“The teacher who walks in the shadow of the temple, among his followers, gives not of his wisdom but rather of his faith and his lovingness. If he is indeed wise, he does not bid you enter the house of his wisdom, but rather leads you to the threshold of your own knowing.”

How does the teacher do this? By doing nothing at all, because there is nothing to be done. By being who he or she is, by being awake to the Reality within and simply offering a consecrated presence, all is accomplished.

Reality has always been One and constant for the whole of creation. Becoming aware of this Reality and ultimately becoming one with it is expressed in the words of Jesus of Nazareth, who experienced “The Father and I are one.” It is the same for each of us, as well as the whole of creation. Being one with the Divine makes our real nature Divine. The only thing missing is the conscious awareness of this fact.

Ecstasy of the Moment
There is an old Zen saying, “After the ecstasy, go do the laundry.”

What mysterious wisdom is contained in such a statement? What inscrutable knowledge lies behind those words? The whole of our life is a seamless tapestry woven from a single ball of yarn. While the tapestry may contain within its borders different designs, pictures, and patterns, it is essentially one unbroken and undivided essence, a single reality devoid of all distinctions. Because of our western penchant for categorizing, labeling, and evaluating, the reality and significance of this fact escapes us.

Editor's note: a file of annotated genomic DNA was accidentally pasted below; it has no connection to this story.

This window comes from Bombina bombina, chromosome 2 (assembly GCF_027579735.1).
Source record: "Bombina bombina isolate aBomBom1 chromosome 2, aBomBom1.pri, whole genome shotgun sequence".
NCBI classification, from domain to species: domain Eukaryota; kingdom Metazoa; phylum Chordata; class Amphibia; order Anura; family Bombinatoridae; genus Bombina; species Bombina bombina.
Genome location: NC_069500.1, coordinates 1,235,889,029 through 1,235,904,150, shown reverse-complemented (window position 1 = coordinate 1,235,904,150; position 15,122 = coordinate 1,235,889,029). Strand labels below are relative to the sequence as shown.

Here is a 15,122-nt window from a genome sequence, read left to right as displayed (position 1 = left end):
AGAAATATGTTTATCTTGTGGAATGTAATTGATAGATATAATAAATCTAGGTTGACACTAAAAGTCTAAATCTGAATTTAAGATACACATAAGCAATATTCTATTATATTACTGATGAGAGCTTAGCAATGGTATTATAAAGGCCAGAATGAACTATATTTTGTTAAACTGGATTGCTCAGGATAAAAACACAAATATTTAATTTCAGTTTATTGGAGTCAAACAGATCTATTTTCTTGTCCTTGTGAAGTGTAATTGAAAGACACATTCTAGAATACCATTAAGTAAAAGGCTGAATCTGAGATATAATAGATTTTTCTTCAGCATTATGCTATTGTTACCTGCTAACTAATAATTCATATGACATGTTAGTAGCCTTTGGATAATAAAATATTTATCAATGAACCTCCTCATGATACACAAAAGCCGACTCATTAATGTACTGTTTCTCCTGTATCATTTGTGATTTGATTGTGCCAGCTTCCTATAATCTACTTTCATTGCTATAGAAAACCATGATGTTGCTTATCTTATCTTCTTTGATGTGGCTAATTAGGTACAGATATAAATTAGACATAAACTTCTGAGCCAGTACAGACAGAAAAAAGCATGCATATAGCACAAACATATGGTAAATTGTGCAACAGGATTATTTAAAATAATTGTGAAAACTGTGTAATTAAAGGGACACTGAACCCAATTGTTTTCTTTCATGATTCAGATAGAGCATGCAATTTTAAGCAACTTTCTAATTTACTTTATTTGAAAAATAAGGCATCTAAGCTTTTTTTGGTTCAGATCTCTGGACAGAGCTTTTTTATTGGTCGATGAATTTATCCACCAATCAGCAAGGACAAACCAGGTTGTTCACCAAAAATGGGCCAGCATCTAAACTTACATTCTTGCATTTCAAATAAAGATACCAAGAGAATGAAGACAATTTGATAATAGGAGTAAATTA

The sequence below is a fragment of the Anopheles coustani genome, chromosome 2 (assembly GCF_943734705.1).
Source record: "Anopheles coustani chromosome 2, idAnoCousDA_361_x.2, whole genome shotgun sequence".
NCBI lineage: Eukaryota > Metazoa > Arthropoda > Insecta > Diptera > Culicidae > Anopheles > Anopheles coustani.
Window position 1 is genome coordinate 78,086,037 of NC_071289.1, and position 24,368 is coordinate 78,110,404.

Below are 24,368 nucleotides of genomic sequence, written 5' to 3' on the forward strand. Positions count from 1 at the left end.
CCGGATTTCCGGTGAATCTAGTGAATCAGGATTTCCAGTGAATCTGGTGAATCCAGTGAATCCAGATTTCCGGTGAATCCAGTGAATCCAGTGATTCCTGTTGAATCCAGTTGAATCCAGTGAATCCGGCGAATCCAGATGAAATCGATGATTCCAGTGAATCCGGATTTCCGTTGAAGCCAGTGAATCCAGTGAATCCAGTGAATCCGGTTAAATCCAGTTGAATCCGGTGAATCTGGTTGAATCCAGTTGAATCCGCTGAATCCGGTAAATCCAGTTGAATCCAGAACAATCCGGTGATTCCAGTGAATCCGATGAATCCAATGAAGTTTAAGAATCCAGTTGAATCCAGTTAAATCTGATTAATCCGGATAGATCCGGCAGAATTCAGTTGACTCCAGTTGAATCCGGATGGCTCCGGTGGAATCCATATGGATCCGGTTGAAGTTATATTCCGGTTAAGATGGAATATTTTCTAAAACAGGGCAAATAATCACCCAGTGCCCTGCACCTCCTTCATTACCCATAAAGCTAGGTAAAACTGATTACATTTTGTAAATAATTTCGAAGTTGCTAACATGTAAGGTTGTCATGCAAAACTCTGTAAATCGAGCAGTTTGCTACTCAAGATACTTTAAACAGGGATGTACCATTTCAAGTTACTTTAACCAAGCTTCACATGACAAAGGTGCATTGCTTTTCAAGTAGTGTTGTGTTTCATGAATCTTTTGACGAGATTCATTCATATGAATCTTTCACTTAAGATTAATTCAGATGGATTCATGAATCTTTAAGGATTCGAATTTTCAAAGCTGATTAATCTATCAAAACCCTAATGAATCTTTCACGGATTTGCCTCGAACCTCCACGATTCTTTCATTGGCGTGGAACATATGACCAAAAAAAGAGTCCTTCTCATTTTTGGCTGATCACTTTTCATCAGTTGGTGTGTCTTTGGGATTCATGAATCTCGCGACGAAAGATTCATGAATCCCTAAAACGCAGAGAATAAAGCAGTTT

Washing one’s clothes is the ecstasy of this moment. No moment has value beyond the value of any other moment. Nothing is specifically sacred or secular; there is nothing apart from the mundane. It is a way of being in the world in which one is completely present in each and every moment, fully aware of the nature of this “Is-ness.” This way of being in the world, in which what happened yesterday or last week, has absolutely nothing to do with the reality of this instant. For this instant carries within it its own uniqueness, its own completeness, its own perfection, its own ecstasy.

This complete commitment of absolute conscious awareness to what is now brings with it grateful acceptance of that now, an acceptance devoid of all judgment and comparison. It is St. John of the Cross saying:

“In order to arrive at having pleasure in everything, desire to have pleasure in nothing. In order to arrive at knowing everything, desire to know nothing. In order to arrive at possessing everything, desire to possess nothing. In order to arrive at being everything, desire to be nothing.”

It is doing the laundry with the same total involvement and commitment of being with which you make love, or eat your favorite meal. Then, when cutting the grass, doing the laundry, or meditating, we discover there is in truth not only no grass, no laundry or meditator, but that there is no action at all — the subject and object have become one. This is what Advaita expresses.

“After the ecstasy, go do the laundry.”

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Rev. John W. GroffFr. John W. Groff Jr. (1939-2021) was an Episcopal priest and the author of The Mystic Journey and The Smell of Incense, The Sound of Silence. He was director of The Mystic Journey Retreat Center in Guntersville, Alabama, where he taught meditation.